We're not talking laundry here...
Another important technique the home cook really needs to know is folding. Sometimes recipes both in baking and cooking (but more often in baking) require ingredients to be folded rather than incorporated, added, or otherwise mixed in. There is a huge difference when you fold something into a dish rather than just adding it.
Folding is going to involve somehow getting an ingredient that is very delicate in its texture to mix in with something heavier. You're using a technique to very gently "mix in" this lighter ingredient, all the while preserving the integrity of its texture, into something heavier that will crush it if you don't do it right. Soufflés, some cake batters, some pastry dishes will call for folding. You can also fold ingredients in that you don't want broken up -- like folding in delicate raspberries into a batter for muffins where you want to keep the berries as whole as possible rather than breaking them up into mush throughout the batter. Whatever it is you're making, the technique is the same.
You need one hugely important utensil for this: a good spatula.
You can't use wooden spoons, metal spoons, forks, whisks, or anything else for this. Truly a spatula is best and easiest. It's designed in a way where it picks up the delicate ingredient you're trying to fold in, suspends it gently, then cuts through the heavier ingredients without losing the lighter one or being clumsy. It has maximum control, so it's important you invest in some good ones. I like keep a bunch of all different sizes, from teeny tiny ones to big honkers as pictured below. They're pretty affordable and come in all sorts of fun colors, so get a good, sturdy set of spatulas.
Now, the process of folding.
For this post we'll use egg whites to be folded into a cupcake batter. Folding beaten egg whites is the most common scenario where folding is called for, so it makes sense to use that as the example. So here we have pictured the heavier cupcake batter on the bottom, the super light and fluffy egg whites we have to somehow mix into the batter, and my trusty red spatula.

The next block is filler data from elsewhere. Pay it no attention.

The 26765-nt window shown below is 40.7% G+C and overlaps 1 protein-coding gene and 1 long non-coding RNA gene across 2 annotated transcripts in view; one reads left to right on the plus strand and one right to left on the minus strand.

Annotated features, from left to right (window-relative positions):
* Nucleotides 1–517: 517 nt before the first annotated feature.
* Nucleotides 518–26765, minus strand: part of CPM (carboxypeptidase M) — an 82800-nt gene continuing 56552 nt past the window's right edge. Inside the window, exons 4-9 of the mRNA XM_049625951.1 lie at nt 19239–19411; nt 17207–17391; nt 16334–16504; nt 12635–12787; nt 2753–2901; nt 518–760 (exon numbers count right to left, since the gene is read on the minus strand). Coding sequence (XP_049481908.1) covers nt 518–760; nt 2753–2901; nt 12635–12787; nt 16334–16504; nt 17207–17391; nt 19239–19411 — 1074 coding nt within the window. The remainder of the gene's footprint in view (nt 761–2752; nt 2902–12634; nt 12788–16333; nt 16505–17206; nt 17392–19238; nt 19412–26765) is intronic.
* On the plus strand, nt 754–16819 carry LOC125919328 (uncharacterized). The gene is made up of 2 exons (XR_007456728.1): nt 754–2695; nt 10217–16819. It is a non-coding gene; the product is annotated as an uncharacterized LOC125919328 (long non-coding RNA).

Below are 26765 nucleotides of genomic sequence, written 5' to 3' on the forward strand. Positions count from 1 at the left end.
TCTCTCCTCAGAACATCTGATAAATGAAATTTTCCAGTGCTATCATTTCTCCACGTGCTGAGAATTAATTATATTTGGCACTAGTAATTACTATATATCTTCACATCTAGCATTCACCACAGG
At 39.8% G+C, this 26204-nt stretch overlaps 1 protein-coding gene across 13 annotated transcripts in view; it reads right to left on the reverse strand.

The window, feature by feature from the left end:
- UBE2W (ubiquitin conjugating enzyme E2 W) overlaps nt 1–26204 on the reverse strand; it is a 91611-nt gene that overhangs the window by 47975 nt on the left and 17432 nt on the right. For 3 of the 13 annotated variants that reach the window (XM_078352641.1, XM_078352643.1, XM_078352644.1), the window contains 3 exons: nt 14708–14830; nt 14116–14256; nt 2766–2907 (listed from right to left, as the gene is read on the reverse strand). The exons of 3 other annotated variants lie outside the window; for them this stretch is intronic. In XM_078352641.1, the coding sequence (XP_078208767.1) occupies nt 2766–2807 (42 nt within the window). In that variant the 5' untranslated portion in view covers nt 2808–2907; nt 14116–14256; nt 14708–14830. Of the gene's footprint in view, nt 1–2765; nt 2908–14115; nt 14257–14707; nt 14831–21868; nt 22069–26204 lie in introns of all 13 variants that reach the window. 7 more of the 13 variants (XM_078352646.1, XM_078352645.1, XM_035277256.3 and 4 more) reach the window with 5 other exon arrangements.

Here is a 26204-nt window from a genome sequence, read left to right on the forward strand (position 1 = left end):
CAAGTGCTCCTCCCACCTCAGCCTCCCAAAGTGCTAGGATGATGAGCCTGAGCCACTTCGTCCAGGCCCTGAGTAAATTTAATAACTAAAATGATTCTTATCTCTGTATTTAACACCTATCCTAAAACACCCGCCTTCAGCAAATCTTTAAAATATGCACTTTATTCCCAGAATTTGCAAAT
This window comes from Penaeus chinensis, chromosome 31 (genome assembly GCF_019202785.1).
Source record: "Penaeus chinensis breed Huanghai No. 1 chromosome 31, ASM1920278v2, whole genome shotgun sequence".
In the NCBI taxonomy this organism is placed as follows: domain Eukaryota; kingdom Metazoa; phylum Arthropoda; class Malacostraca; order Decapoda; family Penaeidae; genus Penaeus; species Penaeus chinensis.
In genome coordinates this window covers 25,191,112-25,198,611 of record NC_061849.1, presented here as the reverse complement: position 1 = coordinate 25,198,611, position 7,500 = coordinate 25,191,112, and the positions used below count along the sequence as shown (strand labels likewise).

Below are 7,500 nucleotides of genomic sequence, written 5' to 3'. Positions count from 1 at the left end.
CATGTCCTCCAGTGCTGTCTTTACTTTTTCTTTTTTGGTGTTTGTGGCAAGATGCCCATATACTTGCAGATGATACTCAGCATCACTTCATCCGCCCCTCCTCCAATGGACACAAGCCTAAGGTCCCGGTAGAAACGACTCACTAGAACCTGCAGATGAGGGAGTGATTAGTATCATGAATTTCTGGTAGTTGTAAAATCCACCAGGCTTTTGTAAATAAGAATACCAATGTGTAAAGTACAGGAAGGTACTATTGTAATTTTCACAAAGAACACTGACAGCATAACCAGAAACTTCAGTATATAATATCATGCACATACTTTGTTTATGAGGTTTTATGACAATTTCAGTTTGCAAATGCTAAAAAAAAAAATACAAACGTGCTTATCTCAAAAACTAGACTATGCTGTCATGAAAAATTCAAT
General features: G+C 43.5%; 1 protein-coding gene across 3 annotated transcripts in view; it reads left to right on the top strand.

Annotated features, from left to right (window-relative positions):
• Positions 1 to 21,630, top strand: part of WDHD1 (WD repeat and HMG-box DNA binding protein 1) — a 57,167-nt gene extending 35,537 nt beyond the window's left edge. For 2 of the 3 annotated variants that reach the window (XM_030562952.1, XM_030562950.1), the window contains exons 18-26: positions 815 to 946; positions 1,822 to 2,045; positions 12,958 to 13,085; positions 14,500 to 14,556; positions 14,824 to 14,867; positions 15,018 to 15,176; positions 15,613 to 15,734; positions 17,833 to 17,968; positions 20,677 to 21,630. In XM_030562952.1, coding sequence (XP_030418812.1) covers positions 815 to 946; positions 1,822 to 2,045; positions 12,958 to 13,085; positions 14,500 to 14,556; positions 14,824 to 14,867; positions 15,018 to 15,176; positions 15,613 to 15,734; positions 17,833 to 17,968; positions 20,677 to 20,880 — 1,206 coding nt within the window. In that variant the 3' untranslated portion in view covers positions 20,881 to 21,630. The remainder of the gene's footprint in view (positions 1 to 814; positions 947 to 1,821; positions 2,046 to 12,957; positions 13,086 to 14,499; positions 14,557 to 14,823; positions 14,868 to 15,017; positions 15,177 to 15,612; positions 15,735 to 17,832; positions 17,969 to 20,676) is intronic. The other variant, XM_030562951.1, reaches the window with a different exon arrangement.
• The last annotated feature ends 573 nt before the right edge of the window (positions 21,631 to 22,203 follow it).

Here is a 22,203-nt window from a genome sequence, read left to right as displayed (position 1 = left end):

Step 1: Dump the ingredients to be folded in right on top of where they need to be folded into.
Step 2: Take your spatula, and cut directly through the middle of the egg whites and batter.
Go all the way through the egg whites and down into that batter. Feel the spatula grab the batter underneath. Don't be afraid -- you're not killing the egg whites.
Step 3: Begin to turn the spatula clockwise, lifting the ingredients up and together.
Make sure you get all the way down and under. Notice how the spatula is positioned, ready to lift the batter and egg whites together, back up on the flat part of the spatula.
Step 4: Complete the rotation lifting the spatula with ingredients on it straight up into the air, and ready to cut down the middle again.
Notice how the ingredients stuck to the spatula? Now the next time you come down, you're mixing in the batter into the egg whites!
Step 5: Cut through the middle again, straight through the batter, turn, and come up.
Each time you cut through, turn the bowl slightly to the left to help it go faster. Keep this motion of cut through middle, turn spatula, lift up, and back down the middle, each time moving the bowl with your other hand slightly clockwise. Keep doing this and after a few turns it will look like this:
Notice the big chunks of egg whites still left intact? This is good -- we are preserving the air and delicate texture of the batter doing this.
Keep going slightly more and you'll notice the body of the batter has thickened considerably.
You have now fully folded your ingredients.
This technique will feel awkward at first, but you'll get the hang it of pretty quickly as you practice. Don't be discouraged -- it's something that will take you a few times to get the hang of it. Once you do you'll whip up folding in seconds. At first, go slowly and make sure you practice the motions -- pay attention to your hand grip, your wrist flip, how you hold the spatula, and get used to working together with both hands doing something different at the same time (one hand folding, other hand moving bowl). Don't go too fast -- it's important you internalize the motions and make them robotic and then you can add speed.
Egg whites are an inexpensive and easy way to practice this technique. You can also try delicate berries in freshly whipped cream (the opposite -- heavier, denser berries getting folded into a lighter textured whipped cream; same concept and technique though!). Once you've got this down you can feel quite confident attacking those soufflés and fancier French pastry recipes!